Another reason why users may not consistently wear hearing protection devices is that they can interfere with job performance. The 2001 NIOSH study highlighted that when users were unable to hear certain machine sounds, they were less inclined to wear hearing protection. For many work-related functions, being able to hear is critically important to productivity and performance on the job. Therefore, the hearing protection device must allow users to hear critical sounds within their working environment. Hearing protection devices that suppress all noise to levels that inhibit situational awareness may protect the user, but if the user must remove the device to do his job, compliance is compromised. Devices should deliver a safe noise level of around 82dBa to allow the wearer to be more productive while working in high-noise environments.

Enabling situational awareness is also a necessary component of safety for those working in dangerous environments where moving objects have the potential to inflict serious injury. Although hearing loss is a serious long-term occupational health concern, workers and management are more concerned about minimizing serious injuries or fatalities that can happen in an instant.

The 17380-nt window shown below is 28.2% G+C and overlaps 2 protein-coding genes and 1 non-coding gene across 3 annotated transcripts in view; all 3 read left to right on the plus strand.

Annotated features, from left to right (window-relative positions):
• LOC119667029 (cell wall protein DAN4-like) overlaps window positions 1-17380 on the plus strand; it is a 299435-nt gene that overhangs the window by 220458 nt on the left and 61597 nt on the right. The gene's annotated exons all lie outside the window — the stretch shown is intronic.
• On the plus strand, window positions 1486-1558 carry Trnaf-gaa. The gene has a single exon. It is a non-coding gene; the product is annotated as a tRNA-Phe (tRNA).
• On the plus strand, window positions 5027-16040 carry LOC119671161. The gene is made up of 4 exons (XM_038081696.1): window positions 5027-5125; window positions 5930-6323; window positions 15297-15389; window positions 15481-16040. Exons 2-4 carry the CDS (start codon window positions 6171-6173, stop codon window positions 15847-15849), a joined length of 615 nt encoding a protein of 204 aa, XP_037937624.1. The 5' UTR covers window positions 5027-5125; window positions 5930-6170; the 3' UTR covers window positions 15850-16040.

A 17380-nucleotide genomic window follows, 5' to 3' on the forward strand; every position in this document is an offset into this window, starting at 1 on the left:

Being able to communicate while wearing hearing protection is critical to compliance for many workers, but having situational awareness is absolutely necessary for all workers who are in dangerous environments. That’s why hearing protection devices that not only deliver the total communication solution but also enable situational awareness should provide a significant compliance incentive to workers.

The value of compliance
In traditionally high-noise industries, passive hearing protection solutions may not deliver the best result because workers may have good reasons for momentarily removing hearing protection or not wearing it properly. Removing a hearing protector for just 15 minutes can result in a 5dB reduction in its effectiveness. Even such seemingly small non-compliance acts can seriously affect noise exposure levels and the likelihood of NIHL, and ultimately the level of a company’s compensation claims. Smart hearing protection devices are not for every worker, but for many they are critical for efficient communication, heightened productivity and overall job safety.